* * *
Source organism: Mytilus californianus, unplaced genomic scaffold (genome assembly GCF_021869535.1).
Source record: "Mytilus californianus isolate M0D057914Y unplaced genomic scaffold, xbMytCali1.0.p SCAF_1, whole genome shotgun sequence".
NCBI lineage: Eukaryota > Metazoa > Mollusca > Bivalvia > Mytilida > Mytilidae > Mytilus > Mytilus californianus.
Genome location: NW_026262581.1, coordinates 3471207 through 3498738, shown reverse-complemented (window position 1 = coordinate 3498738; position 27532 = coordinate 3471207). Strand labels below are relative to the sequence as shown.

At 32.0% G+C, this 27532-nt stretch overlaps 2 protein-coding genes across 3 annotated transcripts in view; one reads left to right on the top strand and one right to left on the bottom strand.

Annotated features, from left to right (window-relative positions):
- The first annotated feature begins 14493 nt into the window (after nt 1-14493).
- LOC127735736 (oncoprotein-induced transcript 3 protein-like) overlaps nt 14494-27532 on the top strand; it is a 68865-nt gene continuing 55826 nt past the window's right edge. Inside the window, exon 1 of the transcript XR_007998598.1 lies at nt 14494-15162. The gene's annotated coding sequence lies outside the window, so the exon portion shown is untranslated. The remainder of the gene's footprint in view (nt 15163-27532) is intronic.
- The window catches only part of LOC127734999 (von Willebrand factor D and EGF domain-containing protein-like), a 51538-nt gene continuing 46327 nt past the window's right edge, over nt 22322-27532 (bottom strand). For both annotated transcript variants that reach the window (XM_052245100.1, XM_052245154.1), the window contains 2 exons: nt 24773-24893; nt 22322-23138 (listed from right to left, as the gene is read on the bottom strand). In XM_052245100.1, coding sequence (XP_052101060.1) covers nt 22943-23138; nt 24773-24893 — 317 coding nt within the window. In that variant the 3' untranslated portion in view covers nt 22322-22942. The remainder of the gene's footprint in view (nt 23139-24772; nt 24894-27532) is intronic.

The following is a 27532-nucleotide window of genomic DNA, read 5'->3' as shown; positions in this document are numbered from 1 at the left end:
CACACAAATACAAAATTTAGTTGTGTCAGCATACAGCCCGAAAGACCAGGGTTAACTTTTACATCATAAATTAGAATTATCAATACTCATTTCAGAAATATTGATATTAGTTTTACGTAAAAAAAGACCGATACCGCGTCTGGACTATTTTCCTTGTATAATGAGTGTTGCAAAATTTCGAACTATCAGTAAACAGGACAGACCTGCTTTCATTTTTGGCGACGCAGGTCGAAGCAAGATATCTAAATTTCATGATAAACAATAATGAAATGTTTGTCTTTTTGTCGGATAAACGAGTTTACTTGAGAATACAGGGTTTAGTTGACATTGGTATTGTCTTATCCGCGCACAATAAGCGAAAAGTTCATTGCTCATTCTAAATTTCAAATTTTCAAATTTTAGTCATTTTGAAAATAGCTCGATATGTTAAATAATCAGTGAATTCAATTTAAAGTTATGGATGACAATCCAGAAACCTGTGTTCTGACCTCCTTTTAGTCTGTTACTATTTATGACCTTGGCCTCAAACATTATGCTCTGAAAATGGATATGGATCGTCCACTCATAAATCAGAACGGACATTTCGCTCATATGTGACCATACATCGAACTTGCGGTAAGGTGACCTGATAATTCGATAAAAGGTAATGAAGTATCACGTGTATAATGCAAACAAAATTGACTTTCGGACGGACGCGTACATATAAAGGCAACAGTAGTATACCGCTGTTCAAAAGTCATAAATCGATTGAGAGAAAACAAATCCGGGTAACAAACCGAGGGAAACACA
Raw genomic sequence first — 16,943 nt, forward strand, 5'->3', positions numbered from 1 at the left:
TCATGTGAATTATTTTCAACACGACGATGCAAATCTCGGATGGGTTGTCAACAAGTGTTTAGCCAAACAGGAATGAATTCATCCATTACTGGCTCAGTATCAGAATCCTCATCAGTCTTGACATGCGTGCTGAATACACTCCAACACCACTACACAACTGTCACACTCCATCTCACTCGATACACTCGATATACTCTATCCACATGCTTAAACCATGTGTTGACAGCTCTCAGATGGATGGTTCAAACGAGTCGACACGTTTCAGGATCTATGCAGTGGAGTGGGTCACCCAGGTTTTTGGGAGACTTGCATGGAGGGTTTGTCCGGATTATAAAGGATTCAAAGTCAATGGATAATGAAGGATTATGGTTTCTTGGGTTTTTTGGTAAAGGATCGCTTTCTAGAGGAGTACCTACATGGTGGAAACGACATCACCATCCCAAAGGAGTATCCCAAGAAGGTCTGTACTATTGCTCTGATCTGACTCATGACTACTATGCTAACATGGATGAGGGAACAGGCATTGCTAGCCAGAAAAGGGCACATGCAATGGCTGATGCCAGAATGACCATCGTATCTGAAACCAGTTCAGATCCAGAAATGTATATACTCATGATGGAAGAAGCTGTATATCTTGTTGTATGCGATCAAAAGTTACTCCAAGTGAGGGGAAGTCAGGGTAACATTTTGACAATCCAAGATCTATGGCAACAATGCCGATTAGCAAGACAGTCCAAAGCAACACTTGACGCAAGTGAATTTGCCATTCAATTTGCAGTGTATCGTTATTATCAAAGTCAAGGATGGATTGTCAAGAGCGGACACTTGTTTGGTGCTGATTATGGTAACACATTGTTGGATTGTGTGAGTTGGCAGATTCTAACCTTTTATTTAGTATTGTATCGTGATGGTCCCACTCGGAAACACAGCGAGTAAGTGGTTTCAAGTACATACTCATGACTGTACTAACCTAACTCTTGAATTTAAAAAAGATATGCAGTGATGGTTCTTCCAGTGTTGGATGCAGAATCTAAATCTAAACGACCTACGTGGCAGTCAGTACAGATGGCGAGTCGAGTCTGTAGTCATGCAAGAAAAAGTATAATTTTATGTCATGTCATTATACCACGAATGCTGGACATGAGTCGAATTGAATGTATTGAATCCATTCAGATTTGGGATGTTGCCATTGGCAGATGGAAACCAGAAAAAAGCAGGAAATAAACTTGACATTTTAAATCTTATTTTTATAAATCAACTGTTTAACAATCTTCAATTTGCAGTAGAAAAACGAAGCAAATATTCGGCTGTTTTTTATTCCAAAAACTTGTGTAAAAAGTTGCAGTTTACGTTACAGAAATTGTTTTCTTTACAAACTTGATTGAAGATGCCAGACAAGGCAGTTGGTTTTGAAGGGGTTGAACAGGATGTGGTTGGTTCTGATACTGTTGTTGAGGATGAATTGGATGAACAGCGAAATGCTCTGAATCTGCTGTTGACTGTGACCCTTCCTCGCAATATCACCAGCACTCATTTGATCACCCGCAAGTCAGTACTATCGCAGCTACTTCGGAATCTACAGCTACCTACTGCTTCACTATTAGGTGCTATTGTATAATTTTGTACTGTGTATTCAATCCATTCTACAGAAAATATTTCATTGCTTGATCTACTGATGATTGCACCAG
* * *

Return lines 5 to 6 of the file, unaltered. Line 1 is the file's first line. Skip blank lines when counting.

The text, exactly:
At 32.0% G+C, this 27532-nt stretch overlaps 2 protein-coding genes across 3 annotated transcripts in view; one reads left to right on the top strand and one right to left on the bottom strand.

Annotated features, from left to right (window-relative positions):